The San Francisco 49ers could not be in a better position right now.
Coming off their close loss in Super Bowl XLVII to the Baltimore Ravens, the 49ers entered the offseason retaining one of the top-ranked teams in the NFL. San Francisco still possesses most of its young talent following the Super Bowl, the likes of which include quarterback Colin Kaepernick, linebackers Aldon Smith and Patrick Willis, and offensive playmakers Michael Crabtree, Vernon Davis and Frank Gore.
Their offensive line is great. The defense is strong. There are relatively few holes for the 49ers to worry about.
The 49ers then traded quarterback Alex Smith to Kansas City, followed by a trade for the venerable wide receiver Anquan Boldin from Baltimore.
San Francisco was mostly quiet during the opening days of free agency. The team did suffer the loss of some of its talent, including safety Dashon Goldson and tight end Delanie Walker, but it was able to bring in potential playmakers as well. Defensive tackle Glenn Dorsey and safety Craig Dahl will hope to compete for top spots on the 49ers' depth chart.
While other teams around the league were making splashes in free agency, San Francisco had no reason to get caught up in the often-overpriced bidding wars associated with the "frenzy." The reason is simple.
Those picks are nearly double the amount most other teams have entering the draft. San Francisco's general manager Trent Baalke is a genius for being able to bring in so many picks for a team that is already laden with talent.
Yet, the 49ers' talent and depth creates a situation for Baalke and head coach Jim Harbaugh. San Francisco does not have 14 holes on its roster that it needs to fill via the draft.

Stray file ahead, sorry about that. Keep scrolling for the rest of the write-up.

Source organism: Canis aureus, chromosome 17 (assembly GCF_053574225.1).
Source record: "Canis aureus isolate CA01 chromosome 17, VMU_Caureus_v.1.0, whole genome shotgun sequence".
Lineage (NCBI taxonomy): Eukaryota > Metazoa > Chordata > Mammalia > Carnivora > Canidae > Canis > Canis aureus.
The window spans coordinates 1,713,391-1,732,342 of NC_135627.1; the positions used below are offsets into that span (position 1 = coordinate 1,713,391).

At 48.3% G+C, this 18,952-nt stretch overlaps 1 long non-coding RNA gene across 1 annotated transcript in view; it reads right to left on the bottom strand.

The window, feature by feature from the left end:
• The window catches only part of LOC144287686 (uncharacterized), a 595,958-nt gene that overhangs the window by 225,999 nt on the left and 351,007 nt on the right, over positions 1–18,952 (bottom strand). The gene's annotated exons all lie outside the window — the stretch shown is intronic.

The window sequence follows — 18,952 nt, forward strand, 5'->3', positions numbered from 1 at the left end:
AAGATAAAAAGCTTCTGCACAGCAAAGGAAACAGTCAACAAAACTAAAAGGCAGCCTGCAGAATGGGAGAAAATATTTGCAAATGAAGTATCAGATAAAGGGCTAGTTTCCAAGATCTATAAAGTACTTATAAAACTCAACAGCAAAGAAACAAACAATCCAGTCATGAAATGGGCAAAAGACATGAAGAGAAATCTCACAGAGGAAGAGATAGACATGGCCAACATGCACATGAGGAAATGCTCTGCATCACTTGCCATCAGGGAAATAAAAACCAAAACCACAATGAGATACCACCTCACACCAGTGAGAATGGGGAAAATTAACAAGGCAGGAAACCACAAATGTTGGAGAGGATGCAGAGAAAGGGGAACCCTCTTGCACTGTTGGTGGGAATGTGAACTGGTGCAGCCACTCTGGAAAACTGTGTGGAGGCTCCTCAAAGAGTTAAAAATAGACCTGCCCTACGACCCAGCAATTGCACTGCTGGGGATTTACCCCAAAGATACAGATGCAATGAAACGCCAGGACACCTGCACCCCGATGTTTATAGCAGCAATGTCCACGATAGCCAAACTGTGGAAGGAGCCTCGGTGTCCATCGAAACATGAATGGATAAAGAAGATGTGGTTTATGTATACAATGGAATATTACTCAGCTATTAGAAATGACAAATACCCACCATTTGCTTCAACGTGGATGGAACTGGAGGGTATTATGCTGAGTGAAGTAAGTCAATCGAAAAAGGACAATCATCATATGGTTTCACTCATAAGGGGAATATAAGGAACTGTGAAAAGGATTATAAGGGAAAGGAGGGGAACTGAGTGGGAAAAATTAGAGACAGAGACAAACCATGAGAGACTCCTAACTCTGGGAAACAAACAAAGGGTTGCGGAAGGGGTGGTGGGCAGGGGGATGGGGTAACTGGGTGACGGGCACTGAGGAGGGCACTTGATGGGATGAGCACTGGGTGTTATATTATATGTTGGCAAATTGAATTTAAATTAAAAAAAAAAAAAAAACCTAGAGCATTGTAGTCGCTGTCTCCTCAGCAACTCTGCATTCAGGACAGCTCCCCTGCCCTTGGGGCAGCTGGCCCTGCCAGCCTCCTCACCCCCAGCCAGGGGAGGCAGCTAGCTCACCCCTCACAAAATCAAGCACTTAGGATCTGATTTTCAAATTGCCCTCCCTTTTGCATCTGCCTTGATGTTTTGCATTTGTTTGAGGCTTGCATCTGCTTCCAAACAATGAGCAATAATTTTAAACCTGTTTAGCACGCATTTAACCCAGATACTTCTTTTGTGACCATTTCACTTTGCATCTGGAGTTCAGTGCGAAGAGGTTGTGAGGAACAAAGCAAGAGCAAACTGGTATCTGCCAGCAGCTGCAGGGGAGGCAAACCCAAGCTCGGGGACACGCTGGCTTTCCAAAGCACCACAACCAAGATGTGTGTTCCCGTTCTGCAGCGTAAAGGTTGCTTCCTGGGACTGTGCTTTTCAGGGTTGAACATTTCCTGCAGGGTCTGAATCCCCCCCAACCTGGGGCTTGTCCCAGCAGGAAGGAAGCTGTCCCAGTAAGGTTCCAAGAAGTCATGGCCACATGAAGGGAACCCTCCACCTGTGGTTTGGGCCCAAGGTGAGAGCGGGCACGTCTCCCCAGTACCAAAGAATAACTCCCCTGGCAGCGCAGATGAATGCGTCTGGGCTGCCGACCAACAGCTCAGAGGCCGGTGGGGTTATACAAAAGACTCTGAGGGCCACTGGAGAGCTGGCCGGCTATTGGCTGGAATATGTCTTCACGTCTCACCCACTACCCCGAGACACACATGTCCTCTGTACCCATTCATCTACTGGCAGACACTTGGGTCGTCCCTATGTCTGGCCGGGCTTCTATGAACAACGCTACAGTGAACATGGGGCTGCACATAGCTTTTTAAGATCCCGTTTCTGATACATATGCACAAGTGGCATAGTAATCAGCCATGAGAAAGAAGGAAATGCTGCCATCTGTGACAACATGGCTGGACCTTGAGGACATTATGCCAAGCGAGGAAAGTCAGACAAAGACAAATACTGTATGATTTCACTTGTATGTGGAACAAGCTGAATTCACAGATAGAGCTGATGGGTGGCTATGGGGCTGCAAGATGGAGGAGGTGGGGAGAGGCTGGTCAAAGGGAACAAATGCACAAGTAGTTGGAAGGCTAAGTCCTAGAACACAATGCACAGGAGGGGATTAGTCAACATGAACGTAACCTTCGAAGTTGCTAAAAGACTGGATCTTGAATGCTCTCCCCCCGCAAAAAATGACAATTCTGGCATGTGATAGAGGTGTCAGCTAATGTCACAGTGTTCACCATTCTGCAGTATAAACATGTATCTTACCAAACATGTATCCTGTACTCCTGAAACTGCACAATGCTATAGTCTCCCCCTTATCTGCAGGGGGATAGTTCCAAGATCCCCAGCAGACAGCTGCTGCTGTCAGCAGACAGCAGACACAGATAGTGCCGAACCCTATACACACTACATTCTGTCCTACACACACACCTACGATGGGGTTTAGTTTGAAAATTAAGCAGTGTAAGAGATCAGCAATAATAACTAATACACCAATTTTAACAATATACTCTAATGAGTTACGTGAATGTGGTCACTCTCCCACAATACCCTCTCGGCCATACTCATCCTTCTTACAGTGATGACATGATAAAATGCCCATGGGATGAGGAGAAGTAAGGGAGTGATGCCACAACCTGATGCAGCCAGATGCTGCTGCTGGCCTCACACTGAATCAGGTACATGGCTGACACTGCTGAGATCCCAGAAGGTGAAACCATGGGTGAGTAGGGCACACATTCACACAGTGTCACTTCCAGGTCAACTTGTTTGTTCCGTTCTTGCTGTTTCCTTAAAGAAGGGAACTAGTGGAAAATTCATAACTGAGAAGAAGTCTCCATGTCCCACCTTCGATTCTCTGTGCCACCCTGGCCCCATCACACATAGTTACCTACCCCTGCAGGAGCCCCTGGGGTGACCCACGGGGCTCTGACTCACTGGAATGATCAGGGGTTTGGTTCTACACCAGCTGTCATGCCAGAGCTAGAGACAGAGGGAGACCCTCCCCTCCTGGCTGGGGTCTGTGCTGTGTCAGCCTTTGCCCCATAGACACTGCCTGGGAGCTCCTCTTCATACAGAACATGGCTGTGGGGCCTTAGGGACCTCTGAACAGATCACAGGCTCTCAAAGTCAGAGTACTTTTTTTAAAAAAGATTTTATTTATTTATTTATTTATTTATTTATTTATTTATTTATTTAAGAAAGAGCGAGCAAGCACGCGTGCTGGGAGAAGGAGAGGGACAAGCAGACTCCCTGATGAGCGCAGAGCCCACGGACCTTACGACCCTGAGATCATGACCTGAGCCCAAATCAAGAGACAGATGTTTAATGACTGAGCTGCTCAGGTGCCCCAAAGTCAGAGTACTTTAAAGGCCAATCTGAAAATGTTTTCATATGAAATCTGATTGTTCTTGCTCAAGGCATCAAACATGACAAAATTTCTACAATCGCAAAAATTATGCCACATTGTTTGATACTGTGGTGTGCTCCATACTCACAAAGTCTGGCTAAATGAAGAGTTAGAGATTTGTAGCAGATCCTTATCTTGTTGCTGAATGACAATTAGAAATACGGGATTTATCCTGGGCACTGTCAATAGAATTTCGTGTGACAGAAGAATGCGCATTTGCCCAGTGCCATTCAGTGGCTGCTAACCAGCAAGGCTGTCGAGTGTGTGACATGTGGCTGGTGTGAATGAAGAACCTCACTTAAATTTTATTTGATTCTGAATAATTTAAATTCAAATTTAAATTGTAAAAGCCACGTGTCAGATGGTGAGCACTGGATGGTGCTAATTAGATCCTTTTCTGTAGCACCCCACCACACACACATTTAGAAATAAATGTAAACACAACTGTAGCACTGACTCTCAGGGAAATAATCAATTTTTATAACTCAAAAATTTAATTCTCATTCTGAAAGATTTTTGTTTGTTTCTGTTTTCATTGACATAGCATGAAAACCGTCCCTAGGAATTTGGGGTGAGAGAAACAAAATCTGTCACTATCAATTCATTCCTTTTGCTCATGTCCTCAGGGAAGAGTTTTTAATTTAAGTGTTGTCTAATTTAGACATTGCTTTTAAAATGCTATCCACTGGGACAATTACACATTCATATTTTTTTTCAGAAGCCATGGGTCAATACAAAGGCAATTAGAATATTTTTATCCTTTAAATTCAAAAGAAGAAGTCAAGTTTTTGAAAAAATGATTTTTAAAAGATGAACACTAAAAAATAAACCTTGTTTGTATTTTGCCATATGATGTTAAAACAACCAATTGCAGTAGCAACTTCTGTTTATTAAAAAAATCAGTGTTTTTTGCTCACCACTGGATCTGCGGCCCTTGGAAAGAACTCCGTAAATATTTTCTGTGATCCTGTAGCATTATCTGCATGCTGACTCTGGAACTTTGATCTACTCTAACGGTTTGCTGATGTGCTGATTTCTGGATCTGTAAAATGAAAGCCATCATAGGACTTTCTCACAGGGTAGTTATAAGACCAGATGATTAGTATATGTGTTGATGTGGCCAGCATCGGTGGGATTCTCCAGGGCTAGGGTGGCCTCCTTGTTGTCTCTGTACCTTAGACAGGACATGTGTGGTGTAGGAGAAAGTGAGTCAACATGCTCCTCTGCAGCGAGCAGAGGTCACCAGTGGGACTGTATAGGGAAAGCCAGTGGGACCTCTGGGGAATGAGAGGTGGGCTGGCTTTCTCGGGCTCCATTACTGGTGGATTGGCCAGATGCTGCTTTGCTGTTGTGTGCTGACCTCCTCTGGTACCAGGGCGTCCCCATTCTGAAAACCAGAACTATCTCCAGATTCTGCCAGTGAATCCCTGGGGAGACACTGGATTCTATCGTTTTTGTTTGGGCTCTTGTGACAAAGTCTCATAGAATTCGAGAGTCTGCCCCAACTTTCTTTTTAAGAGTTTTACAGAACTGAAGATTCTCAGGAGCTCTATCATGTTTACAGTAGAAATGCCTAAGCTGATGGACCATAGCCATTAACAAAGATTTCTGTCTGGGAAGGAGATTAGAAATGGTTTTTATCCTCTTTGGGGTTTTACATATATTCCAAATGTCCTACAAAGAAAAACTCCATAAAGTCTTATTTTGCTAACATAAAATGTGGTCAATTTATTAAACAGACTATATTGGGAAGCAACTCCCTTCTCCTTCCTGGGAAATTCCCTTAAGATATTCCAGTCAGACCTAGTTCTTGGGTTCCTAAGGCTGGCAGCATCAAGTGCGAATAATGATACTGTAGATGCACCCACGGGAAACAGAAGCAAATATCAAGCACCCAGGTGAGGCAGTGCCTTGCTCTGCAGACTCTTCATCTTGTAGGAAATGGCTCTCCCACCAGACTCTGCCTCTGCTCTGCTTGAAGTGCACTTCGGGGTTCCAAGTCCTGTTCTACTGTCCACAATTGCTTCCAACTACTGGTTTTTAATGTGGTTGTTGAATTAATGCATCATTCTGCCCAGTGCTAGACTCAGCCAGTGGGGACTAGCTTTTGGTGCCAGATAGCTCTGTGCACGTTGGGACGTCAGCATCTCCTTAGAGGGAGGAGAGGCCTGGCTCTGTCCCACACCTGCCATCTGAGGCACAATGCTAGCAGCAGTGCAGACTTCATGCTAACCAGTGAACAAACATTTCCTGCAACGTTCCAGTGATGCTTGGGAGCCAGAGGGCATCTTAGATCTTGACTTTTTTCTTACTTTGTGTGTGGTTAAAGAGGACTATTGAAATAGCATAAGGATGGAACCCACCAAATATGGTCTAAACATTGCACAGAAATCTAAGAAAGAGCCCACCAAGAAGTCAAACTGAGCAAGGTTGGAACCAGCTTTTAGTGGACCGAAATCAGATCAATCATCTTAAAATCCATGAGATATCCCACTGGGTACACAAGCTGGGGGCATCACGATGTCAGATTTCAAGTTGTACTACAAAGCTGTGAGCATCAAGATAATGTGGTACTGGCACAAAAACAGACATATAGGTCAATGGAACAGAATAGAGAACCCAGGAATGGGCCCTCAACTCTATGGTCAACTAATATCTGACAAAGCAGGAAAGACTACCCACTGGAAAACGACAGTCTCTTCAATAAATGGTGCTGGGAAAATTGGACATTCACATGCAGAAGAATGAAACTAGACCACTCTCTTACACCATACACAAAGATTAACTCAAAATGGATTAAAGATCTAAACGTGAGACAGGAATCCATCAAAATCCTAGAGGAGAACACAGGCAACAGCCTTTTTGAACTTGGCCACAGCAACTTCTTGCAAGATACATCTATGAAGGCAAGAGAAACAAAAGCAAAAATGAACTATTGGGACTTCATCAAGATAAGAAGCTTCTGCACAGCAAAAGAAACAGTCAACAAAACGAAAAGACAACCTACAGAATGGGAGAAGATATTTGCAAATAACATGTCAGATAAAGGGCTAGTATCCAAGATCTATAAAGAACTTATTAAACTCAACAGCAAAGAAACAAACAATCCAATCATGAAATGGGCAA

Santa Rosa Press Democrat columnist Grant Cohn expands on this:
It would be a waste for the 49ers to keep all 12 of their draft picks, plus the three compensatory picks which can’t be traded, for a total of 15 [now 14] selections, because there is no way all of those players could make the Niners’ roster or practice squad.
Instead, the 49ers' best interest would be trading up with their multitude of picks to get players they want, but who they feel will not fall to them at their current draft slots.
Comcast SportsNet's 49ers insider Matt Maiocco agrees. He states, "The 49ers will not use all of those...picks. They will package some picks to move up. I also expect them to trade a pick or two to move back to next year's draft, too" (csnbayarea.com).
Considering its options, San Francisco is likely to move up in the draft and shake things up to a very large degree. It has firepower with 14 picks, and there are a number of teams that will be looking to broaden their drafts, potentially by trading away a first-round pick.
Here are five prospects that the 49ers may be interested in trading up for in the 2013 draft.